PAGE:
The ISES 2021 planning team is excited to announce a joint session with the International Society of Environmental Epidemiology (ISEE) on August 30, 2021, focused on systemic racism and environmental health disparities research.
The federal panel will include the following:
- Rick Woychik (Director, NIEHS)–Richard Woychik, Ph.D., became the Director of the National Institute of Environmental Health Sciences (NIEHS), one of the National Institutes of Health (NIH), and the National Toxicology Program (NTP) on June 7, 2020. In these roles, Woychik oversees federal funding for biomedical research to discover how the environment influences human health and disease. Woychik and NIEHS/NTP staff receive input from several advisory boards and councils to accomplish this significant task.
- John Howard (Director, NIOSH) — John Howard, MD, MPH, JD, LLM, MBA, serves as the Director of the National Institute for Occupational Safety and Health and the Administrator of the World Trade Center Health Program the U.S. Department of Health and Human Services in Washington, D.C. He first served as NIOSH director from 2002 through 2008, and again from 2009 to the present.
- Pat Breysse (NCEH/ATSDR) — Pat Breysse, Ph.D., CIH, joined CDC in December 2014 as the Director of NCEH/ATSDR. Dr. Breysse leads CDC’s efforts to investigate the relationship between environmental factors and health.
- Annette Guiseppi-Elie (EPA) — Annette Guiseppi-Elie, Ph.D., is the Associate Director for Science at EPA’s Center for Computational Toxicology and Exposure (CCTE) in the Office of Research and Development. Annette first joined EPA in 2015 as the Associate Director for Exposure Science at EPA’s National Exposure Research Laboratory. Currently, she is responsible for promoting current and future research in the area of 21st-century toxicology and exposure science. Annette is also a Fellow of the American Institute of Medical and Biological Engineering.
Researchers in Environmental Health Sciences:
- Tamarra James Todd (Assistant Professor, Harvard) — Tamarra James Todd, Ph.D., is an epidemiologist whose research has taken a three-way approach to studying and improving women’s reproductive and long-term health by 1) evaluating the role of environmental chemicals on adverse maternal health outcomes; 2) assessing racial/ethnic disparities in environmental chemical exposures and adverse health outcomes; and 3) developing pregnancy and postpartum interventions to improve women’s chronic disease risk. One of her related areas of research focuses on racial/ethnic differences in environmental chemical exposures and their contribution to disparities in chronic disease risk. She and her team evaluate both non-pregnant and pregnant populations and assess sources of exposure to certain types of environmental endocrine-disrupting chemicals. This work has led her to explore the role of black hair care products on the risk of certain conditions, such as early age at menarche, as well as other personal care products that contain environmental endocrine-disrupting chemicals.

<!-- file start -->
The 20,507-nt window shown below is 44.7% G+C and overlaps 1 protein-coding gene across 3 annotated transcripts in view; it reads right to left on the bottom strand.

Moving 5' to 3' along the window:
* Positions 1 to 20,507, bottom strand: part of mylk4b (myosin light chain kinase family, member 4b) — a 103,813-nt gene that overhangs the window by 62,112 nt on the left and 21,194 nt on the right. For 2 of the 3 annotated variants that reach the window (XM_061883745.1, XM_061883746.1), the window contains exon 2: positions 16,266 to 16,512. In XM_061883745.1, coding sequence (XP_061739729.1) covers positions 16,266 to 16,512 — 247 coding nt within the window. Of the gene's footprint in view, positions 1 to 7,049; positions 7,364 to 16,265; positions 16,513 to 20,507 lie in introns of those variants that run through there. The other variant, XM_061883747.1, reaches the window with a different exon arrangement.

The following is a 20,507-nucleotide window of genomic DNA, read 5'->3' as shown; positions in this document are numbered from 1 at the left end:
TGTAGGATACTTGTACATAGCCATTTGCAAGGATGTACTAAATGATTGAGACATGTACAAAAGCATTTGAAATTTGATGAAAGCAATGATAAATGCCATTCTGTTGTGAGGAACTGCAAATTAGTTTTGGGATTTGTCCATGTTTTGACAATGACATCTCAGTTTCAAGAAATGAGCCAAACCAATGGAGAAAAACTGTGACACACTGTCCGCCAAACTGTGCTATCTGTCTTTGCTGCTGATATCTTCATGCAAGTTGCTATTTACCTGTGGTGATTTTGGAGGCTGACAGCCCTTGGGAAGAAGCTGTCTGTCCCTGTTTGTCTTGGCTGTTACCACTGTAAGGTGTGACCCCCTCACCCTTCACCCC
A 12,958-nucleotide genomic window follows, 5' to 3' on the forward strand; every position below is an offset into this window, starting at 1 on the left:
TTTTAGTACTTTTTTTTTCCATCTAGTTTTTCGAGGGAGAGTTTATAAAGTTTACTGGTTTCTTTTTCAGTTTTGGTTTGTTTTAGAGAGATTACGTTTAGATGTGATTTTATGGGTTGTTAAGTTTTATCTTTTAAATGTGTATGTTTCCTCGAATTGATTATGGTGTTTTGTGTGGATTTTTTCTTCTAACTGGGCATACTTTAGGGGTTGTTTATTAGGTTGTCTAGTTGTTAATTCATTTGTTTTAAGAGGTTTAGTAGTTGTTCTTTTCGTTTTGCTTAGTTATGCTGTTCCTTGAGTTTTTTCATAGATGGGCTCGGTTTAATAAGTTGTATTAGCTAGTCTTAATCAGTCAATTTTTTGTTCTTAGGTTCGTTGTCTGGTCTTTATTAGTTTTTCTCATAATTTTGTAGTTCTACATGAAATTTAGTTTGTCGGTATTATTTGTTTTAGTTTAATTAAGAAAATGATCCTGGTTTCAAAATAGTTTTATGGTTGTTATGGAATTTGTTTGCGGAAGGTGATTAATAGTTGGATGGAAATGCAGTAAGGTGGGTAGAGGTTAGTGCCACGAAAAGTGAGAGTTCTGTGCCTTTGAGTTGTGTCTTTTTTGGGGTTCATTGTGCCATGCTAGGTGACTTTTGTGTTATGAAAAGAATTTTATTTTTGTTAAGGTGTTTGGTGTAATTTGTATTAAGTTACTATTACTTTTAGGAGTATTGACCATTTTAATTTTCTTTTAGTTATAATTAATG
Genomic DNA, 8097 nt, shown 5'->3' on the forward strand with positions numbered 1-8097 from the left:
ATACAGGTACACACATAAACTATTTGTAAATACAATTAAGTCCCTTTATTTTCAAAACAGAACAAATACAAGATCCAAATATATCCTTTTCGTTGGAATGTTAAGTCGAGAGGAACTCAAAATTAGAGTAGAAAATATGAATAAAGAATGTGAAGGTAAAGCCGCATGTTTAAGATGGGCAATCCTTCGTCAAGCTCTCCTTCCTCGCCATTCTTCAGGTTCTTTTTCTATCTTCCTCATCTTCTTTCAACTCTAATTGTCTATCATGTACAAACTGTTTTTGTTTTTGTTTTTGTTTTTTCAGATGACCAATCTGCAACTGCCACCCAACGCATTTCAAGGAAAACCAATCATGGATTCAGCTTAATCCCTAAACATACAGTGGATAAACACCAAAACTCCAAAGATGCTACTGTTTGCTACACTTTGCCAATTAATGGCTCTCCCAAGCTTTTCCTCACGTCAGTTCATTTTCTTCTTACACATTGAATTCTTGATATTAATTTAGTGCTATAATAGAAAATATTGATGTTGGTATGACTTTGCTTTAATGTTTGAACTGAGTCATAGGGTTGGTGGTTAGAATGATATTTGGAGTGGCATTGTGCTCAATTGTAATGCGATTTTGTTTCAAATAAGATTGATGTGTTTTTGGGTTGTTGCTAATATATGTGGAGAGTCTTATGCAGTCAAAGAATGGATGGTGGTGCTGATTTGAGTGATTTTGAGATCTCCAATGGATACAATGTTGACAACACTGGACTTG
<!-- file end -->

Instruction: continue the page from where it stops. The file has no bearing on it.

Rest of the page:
- Ami Zota (Associate Professor, GWU)–Ami Zota, Ph.D., is an Associate Professor in the Department of Environmental & Occupational Health at the George Washington University Milken School of Public Health. Dr. Zota’s work seeks to secure environmental justice and improve health equity through advancements in science, policy, and clinical practice. Her research identifies novel pathways linking social disparities, environmental exposures, and reproductive and children’s health. She is equally committed to science communication so that high-caliber research can reach everyone from concerned mothers and fathers to leaders in the business community to policymakers at the local, state, and federal level. She recognizes the need for new voices to improve environmental public health and combat the current war on science which is why she started Agents of Change.
- Karletta Chief (Associate Professor, University of Arizona)–Karletta Chief, PhD, research also focuses on how Indigenous communities will be affected by climate change to identify and mitigate risks to these vulnerable populations. As an Extension Specialist, she works to bring relevant science to Native American communities in a culturally sensitive manner by providing hydrology expertise, transferring knowledge, assessing information needs, and developing applied science projects. Dr. Chief is a member of a national network of Indigenous and non-Indigenous scientists focusing on climate change impacts to Indigenous peoples and co-authored several publications in the Special Issue of Climatic Change entitled “Climate Change and Indigenous Peoples in the United States: Impacts, Experiences, and Actions” and Forest Conservation in the Anthropocene.